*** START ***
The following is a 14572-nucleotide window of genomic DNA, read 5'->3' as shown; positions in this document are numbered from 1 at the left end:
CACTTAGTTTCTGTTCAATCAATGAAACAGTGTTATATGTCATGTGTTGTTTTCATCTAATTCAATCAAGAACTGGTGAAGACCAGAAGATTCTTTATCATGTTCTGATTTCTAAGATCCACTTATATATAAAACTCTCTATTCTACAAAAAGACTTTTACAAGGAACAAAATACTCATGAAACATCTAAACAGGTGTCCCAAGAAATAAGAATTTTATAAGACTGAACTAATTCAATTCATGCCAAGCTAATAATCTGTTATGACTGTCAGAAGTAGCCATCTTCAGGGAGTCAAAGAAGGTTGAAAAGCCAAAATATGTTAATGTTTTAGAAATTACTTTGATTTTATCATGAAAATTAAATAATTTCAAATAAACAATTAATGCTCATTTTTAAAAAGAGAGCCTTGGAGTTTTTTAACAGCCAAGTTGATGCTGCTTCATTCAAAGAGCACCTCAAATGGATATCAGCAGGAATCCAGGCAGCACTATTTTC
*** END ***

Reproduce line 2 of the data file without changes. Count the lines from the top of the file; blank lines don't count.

CACTTAGTTTCTGTTCAATCAATGAAACAGTGTTATATGTCATGTGTTGTTTTCATCTAATTCAATCAAGAACTGGTGAAGACCAGAAGATTCTTTATCATGTTCTGATTTCTAAGATCCACTTATATATAAAACTCTCTATTCTACAAAAAGACTTTTACAAGGAACAAAATACTCATGAAACATCTAAACAGGTGTCCCAAGAAATAAGAATTTTATAAGACTGAACTAATTCAATTCATGCCAAGCTAATAATCTGTTATGACTGTCAGAAGTAGCCATCTTCAGGGAGTCAAAGAAGGTTGAAAAGCCAAAATATGTTAATGTTTTAGAAATTACTTTGATTTTATCATGAAAATTAAATAATTTCAAATAAACAATTAATGCTCATTTTTAAAAAGAGAGCCTTGGAGTTTTTTAACAGCCAAGTTGATGCTGCTTCATTCAAAGAGCACCTCAAATGGATATCAGCAGGAATCCAGGCAGCACTATTTTC